What else is it called?
- ACY2 deficiency
- Aminoacylase 2 deficiency
- Aspa deficiency
- Aspartoacylase deficiency
- van Bogaert-Bertrand Disease
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What causes it?
Mutations in the ASPA gene cause Canavan Disease. This gene is used to make an enzyme which breaks down a compound called NAA in the brain. Without the ability to break it down, levels of NAA rise in those with Canavan Disease, creating a chemical imbalance leading to the symptoms described, although the role of NAA and how this causes these symptoms are not well understood. In the milder form of Canavan Disease, the enzyme’s activity is not so impaired, so NAA does not accumulate to such high levels.
Canavan Disease is most common in people with Ashkenazi Jewish ancestry.
How common is it?
This condition is rare, it effects approximately 1 in 50 people, in Ashkenazi Jewish populations, in other populations, this figure is unknown. It is believed to affect males and females equally.
What are the signs and symptoms?
The most common form of Canavan disease is the severe infantile form. Affected people are usually normal at birth. Development problems become noticeable at around 3-5months, as infants do not develop motor skills such as the ability to turn over, sit without support or control head movements. They may also have symptoms such as hypotonia (reduced muscle tone) and a large head (macrocephaly). Infants with Canavan disease may have difficulties in feeding and swallowing, poor vision, disturbed sleep, irritability and seizures. Most with the severe form of Canavan disease do not survive into adolescence.
Mild/juvenile Canavan disease causes mild developmental delay, including delay to speech and motor skills. These may be so mild that they are never identified as Canavan disease, and may not have an effect on life expectancy.
How is it diagnosed?
Diagnosis may be determined by the acknowledgement of physical symptoms and a patient and family history. Diagnosis can also be made through biochemical testing of blood samples and testing urine samples for high levels of NAA within them.
Can it be treated?
There is no cure for this disorder. Treatment is currently based on the individual symptoms which are present, avoiding complications, and providing support for your child and your family as a whole.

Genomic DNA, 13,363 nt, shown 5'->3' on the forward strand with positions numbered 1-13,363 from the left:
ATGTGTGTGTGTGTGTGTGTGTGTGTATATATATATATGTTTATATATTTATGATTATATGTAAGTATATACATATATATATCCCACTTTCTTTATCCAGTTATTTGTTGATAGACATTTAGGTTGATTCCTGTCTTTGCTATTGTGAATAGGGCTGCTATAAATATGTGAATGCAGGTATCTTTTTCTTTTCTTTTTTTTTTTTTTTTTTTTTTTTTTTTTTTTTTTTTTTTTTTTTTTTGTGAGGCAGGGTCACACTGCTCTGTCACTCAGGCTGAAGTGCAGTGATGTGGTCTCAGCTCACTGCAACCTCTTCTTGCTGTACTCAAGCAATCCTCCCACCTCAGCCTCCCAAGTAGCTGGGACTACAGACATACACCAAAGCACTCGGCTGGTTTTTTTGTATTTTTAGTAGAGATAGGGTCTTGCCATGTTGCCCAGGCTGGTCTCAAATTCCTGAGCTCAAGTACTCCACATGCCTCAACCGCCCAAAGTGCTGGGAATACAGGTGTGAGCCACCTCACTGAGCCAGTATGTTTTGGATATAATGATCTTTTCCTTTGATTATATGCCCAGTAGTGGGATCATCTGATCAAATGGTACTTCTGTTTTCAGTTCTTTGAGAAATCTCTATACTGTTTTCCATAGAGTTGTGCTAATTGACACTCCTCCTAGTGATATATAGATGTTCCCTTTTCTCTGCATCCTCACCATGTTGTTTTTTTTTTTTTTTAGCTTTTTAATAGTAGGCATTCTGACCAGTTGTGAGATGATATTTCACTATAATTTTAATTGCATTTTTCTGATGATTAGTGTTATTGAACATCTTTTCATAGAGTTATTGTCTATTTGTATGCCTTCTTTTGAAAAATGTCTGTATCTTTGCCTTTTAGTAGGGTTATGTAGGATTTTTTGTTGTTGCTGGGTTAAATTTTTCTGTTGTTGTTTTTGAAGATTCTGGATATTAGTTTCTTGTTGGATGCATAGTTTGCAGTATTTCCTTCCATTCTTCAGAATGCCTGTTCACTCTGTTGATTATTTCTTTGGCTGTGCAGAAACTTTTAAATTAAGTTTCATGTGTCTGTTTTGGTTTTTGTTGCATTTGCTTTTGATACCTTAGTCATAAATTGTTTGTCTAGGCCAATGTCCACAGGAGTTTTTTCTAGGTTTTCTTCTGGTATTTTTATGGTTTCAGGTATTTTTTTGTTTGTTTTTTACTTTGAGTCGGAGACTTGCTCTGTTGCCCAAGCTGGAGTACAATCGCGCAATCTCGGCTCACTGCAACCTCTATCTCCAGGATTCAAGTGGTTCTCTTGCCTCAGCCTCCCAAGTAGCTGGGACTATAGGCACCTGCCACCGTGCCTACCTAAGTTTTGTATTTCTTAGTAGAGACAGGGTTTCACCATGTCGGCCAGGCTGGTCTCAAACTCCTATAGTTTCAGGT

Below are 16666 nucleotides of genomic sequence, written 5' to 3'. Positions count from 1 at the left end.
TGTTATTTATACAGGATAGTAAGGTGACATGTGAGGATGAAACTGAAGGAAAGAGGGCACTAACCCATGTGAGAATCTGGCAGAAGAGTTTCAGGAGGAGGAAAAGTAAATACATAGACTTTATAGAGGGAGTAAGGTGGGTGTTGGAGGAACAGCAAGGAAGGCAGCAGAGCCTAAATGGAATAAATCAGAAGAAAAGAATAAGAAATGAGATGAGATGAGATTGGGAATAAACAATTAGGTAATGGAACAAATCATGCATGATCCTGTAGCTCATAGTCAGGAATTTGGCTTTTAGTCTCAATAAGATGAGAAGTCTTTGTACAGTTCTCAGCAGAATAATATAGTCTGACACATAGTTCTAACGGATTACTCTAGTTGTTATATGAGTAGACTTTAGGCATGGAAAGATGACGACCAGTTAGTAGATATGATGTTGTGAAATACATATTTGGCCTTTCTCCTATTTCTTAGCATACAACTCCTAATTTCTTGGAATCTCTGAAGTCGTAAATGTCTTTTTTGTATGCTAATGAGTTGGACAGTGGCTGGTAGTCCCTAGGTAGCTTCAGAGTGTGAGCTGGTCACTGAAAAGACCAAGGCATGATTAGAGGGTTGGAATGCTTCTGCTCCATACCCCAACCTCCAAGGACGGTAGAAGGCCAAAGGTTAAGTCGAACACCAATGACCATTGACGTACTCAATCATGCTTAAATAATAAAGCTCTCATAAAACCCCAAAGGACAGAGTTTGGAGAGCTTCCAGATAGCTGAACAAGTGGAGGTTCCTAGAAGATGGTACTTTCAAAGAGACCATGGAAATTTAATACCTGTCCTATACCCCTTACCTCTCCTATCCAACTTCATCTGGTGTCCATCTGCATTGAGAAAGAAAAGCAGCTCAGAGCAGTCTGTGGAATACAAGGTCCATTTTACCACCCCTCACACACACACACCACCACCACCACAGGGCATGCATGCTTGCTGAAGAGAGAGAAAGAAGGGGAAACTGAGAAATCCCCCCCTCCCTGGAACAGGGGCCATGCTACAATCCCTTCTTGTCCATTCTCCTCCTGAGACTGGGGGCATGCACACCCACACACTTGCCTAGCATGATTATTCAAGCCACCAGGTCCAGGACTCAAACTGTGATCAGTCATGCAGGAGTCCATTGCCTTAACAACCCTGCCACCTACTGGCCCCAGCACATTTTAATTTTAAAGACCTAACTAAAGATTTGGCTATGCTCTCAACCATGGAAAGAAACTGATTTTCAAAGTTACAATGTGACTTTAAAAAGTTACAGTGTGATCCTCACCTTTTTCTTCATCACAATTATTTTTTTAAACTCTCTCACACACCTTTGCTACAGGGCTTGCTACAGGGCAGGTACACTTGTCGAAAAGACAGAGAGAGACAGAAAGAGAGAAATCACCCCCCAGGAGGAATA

In the severe forms of Canavan disease treatment is supportive and directed to providing adequate nutrition and hydration, managing infectious diseases, and protecting the airway. Hospice care is a resource used by the families of the individuals affected by the disease.
The following therapies and treatments (amongst others which are deemed necessary) may be used to alleviate and manage symptoms:
• Physical therapy to minimize contractures and optimize abilities and seating posture
• Other therapies to enhance communication skills (especially in those with a more gradual clinical course), and
• Early intervention and special education programs.
• Seizures may be treated with antiepileptic drugs.
• A feeding gastrostomy may be required to maintain adequate intake and hydration in the presence of swallowing difficulties.
• Botox® injections may be used to relieve spasticity.
In the mild/juvenile form of Canavan disease, treatment may involve speech therapy or tutoring but often they require no special medical care.
Do my family need to be tested?
Humans have chromosomes composed of DNA. Genes are pieces of DNA that carry the genetic instruction. Each chromosome may have several thousand genes.
The word mutation means a change or error in the genetic instruction.
We inherit particular chromosomes from the egg of the mother and sperm of the father. The genes on those chromosomes carry the instruction that determines characteristics, which are a combination of the parents.
This is an inherited condition. There is nothing that could have been done to prevent your baby from having this condition.
Everyone has a pair of genes that make the enzyme which breaks down NAA. In children with Canavan disease, neither of these genes works correctly. These children inherit one non-working gene from each parent.
Parents of children with Canavan disease are carriers of the condition. Carriers do not have the disorder because the other gene of this pair is working correctly.
When both parents are carriers, in each pregnancy the risk to the baby is as follows:
- There is a 25% chance (1 in 4) of the baby having Canavan disease.
- There is a 50% chance (1 in 2) for the baby to be a carrier of Canavan disease.
- There is a 25% chance (1 in 4) for the baby to have two working genes and neither have Canavan disease nor be a carrier
Thank you to Alex TLC for helping provide this up-to-date information.
Established in 2004, Alex TLC provides support for all those with a genetic leukodystrophy and are also an internationally recognised centre of excellence for those affected with adrenoleukodystrophy and adrenomyeloneuropathy.
Alex TLC Contact Details:
- Phone 020 7701 4388
- Email email@example.com
- Website https://www.alextlc.org/
References are available on request. Please contact Helen Morris by phoning 0845 241 2173 or emailing firstname.lastname@example.org [Resource Library No: CAP032].